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When Do You Get Diminished Returns on a HF DC Unit?

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Forum topic by HorizontalMike posted 11-30-2011 03:06 AM 897 views 0 times favorited 6 replies Add to Favorites Watch
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HorizontalMike

7147 posts in 2378 days


11-30-2011 03:06 AM

Topic tags/keywords: dc dust collector dust collection mortising machine router horizontal router

I have been busy building a horizontal mortising machine that I have/am designing to include dust collection. I have a HF DC unit with a 4in flexible hose. My Triton router takes a 1 1/4in hose that I am linking to a box that hooks up to the 4in main DC hose. Additionally, I am slotting the bottoms of two sides of this box to suck in router dust that falls.

My 2hp HF DC 4in hose has ~12 1/2 sq.in. of area that it pulls at a stated 1550 CFM air suction capacity. I am using LESS than this capacity in my mortise DC box design (maybe 6 or 7 sq.in.)

MY QUESTION IS: At what point (smaller area) does my suction capacity diminish as to become pretty much dysfunctional?

I am going on the assumption that sizing a small bit under 4in might increase suction/flow a small amount. Am I correct/incorrect in my thinking here? I only use my DC on one machine at a time.

-- HorizontalMike -- "Woodpeckers understand..."


6 replies so far

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crank49

3981 posts in 2435 days


#1 posted 11-30-2011 03:23 AM

My experience is the HF 2hp DC is at its peak with a 4” and a 2-1/2” attached to the “wye” inlet and both open and flowing at the same time. That equals the area of the 5” diameter, approximately, of the blower intake. Much bigger and you lose velocity, much smaller and you loose volume.

-- Michael: Hillary has a long list of accomplishments, though most DAs would refer to them as felonies.

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HorizontalMike

7147 posts in 2378 days


#2 posted 11-30-2011 03:49 AM

I am wondering if that decreased volume of smaller overall area will lead to some/any increase in suction at the tool? I know its a trade off, just wondering how much of one. In other words, I would hate to open things up too much and make the Triton 1 1/4 hose lose too much suction at the router.

-- HorizontalMike -- "Woodpeckers understand..."

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crank49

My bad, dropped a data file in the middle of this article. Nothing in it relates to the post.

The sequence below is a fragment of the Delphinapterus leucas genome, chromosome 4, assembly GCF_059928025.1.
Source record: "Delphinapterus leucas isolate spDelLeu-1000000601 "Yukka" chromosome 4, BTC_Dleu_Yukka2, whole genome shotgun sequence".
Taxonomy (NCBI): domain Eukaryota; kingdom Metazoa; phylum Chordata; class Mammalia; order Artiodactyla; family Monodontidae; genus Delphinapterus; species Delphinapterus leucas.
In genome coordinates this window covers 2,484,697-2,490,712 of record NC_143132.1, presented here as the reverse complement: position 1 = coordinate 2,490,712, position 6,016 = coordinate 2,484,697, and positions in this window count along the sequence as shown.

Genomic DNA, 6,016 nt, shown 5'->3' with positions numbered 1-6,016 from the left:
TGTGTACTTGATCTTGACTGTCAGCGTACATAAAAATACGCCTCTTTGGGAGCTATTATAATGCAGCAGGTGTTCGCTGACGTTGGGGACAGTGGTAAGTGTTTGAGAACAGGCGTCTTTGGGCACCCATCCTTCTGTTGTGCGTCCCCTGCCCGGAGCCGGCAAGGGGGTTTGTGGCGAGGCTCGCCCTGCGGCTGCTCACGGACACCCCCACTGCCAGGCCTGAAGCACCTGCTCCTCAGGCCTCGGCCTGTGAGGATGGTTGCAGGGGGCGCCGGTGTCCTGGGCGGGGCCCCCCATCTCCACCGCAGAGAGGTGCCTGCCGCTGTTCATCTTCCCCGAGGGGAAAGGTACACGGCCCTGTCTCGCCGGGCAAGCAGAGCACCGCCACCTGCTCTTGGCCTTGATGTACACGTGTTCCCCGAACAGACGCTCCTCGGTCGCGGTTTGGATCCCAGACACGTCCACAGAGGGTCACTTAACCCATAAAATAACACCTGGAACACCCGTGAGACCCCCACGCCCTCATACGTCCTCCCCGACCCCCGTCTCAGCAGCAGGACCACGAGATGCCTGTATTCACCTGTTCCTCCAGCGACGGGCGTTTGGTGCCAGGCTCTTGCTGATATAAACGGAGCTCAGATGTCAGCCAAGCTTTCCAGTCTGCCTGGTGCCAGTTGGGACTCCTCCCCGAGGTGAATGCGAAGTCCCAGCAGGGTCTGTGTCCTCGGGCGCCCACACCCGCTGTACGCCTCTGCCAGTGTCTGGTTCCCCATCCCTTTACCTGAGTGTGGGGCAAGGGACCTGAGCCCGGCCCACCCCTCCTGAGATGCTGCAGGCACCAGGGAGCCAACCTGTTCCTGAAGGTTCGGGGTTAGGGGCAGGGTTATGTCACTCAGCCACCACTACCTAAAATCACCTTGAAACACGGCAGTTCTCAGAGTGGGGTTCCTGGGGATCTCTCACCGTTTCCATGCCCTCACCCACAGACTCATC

3981 posts in 2435 days


#3 posted 11-30-2011 04:43 AM

Sometimes I pull the 2-1/2” hose off the band saw and hook it to my ROS. Collects that dust just fine. But , I always use my Shop Vac to collect from the router.
I don’t think the DC would have enough static pressure to get the capture velocity needed for the router.
But, I haven’t tried it. It’s just the engineer’s intuition in me that thinks it wouldn’t work.

-- Michael: Hillary has a long list of accomplishments, though most DAs would refer to them as felonies.

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HorizontalMike

7147 posts in 2378 days


#4 posted 11-30-2011 04:58 AM

Well, I built a small ~4×4in box on one side that is slotted but I guess I could always add another box like it on the other side, or better yet run a smaller skinny box extension along the bottom and cut additional slots/pickups. That would put me up to that 12-14 sq.in. range, pretty much inline with a 4in. hose that has ~12.5sq.in. This is good thinking about this now because while I have the pieces all cut, they are only temporarily mocked up to see what works visually. I know I would have already been finished by skipping the DC mod, but that would take all the fun out of it ;-)

I’ve got my shop vac dedicated to my MS so it is pretty much out of the loop since it is mounted under the stand and has its own separator attached to it. It is just easier to run the 4 in hose as needed.

-- HorizontalMike -- "Woodpeckers understand..."

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gfadvm

14940 posts in 2154 days


#5 posted 11-30-2011 05:50 AM

Mike, I use a 21/2” hose from my 4” hose to my router table and it catches nearly all the debris. That didn’t seem too clear so lets try this: dust collector, then 10’ of 4”, then 7’ of 2 1/2” connected to router table. Better?

-- " I'll try to be nicer, if you'll try to be smarter" gfadvm

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Sawkerf

1730 posts in 2532 days


#6 posted 11-30-2011 06:29 AM

There’s no easy answer to that question, Mike. The stated cfm rating is probably only at the impeller inlet. Since they have no way of knowing what your duct system looks like, it would be impossible for them to give a rating at a distance.

Basically, the flow rate drops off with every foot of duct run, and there are significant drops if you have rough duct walls. Fittings (elbows, T’s, Y’s, etc.) also eat up a lot of flow.

-- Adversity doesn't build character...................it reveals it.

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